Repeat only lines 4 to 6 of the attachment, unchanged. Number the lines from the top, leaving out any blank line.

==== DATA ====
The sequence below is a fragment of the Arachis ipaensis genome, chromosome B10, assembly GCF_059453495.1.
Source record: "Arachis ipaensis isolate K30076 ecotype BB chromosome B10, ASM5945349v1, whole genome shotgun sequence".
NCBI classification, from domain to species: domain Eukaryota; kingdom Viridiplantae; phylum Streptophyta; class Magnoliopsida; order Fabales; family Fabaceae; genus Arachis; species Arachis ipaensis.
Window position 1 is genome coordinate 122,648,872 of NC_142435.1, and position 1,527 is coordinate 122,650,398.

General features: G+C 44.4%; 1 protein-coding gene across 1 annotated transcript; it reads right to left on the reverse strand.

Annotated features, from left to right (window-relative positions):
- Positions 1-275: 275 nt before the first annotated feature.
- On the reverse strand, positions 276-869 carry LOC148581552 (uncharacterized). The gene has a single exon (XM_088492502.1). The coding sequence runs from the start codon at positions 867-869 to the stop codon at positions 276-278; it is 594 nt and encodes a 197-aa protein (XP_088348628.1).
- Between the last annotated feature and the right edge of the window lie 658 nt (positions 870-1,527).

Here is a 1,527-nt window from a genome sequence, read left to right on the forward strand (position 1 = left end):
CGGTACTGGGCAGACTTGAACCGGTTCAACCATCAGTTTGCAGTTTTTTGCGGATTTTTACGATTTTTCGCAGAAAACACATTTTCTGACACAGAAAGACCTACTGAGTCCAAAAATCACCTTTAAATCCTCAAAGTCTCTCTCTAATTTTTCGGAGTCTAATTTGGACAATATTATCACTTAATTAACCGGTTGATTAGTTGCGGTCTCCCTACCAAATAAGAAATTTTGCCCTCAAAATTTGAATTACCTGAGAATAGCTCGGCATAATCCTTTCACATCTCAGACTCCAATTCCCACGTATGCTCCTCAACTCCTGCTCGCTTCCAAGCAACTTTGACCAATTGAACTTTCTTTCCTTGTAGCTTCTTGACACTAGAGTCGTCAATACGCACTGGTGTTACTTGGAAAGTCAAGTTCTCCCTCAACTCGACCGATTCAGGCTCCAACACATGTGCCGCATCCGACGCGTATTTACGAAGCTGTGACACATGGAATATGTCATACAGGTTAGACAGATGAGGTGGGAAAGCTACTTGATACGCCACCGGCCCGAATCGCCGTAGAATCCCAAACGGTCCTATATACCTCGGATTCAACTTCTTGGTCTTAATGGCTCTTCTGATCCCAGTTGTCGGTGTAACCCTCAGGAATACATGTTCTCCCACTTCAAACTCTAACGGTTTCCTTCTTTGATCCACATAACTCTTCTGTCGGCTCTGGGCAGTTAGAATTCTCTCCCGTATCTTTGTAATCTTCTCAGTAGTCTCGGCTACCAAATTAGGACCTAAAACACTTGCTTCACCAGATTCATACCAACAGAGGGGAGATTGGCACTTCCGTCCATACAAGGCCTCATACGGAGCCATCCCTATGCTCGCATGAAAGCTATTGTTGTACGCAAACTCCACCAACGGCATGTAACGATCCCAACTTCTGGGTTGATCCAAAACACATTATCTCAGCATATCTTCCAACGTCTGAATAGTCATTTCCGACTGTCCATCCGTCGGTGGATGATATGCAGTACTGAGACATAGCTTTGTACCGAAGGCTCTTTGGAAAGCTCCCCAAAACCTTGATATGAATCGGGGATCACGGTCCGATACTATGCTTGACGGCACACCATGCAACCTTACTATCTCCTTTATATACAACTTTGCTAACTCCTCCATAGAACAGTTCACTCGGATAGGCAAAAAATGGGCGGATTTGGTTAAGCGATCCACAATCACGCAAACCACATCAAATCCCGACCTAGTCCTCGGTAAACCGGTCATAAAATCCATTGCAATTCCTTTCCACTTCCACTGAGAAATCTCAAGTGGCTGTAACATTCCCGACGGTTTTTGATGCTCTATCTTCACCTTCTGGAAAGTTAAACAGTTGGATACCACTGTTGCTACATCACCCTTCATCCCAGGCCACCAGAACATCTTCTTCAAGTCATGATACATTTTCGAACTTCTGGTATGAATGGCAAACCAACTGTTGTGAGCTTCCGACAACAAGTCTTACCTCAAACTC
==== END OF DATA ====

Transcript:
Window position 1 is genome coordinate 122,648,872 of NC_142435.1, and position 1,527 is coordinate 122,650,398.

General features: G+C 44.4%; 1 protein-coding gene across 1 annotated transcript; it reads right to left on the reverse strand.

Annotated features, from left to right (window-relative positions):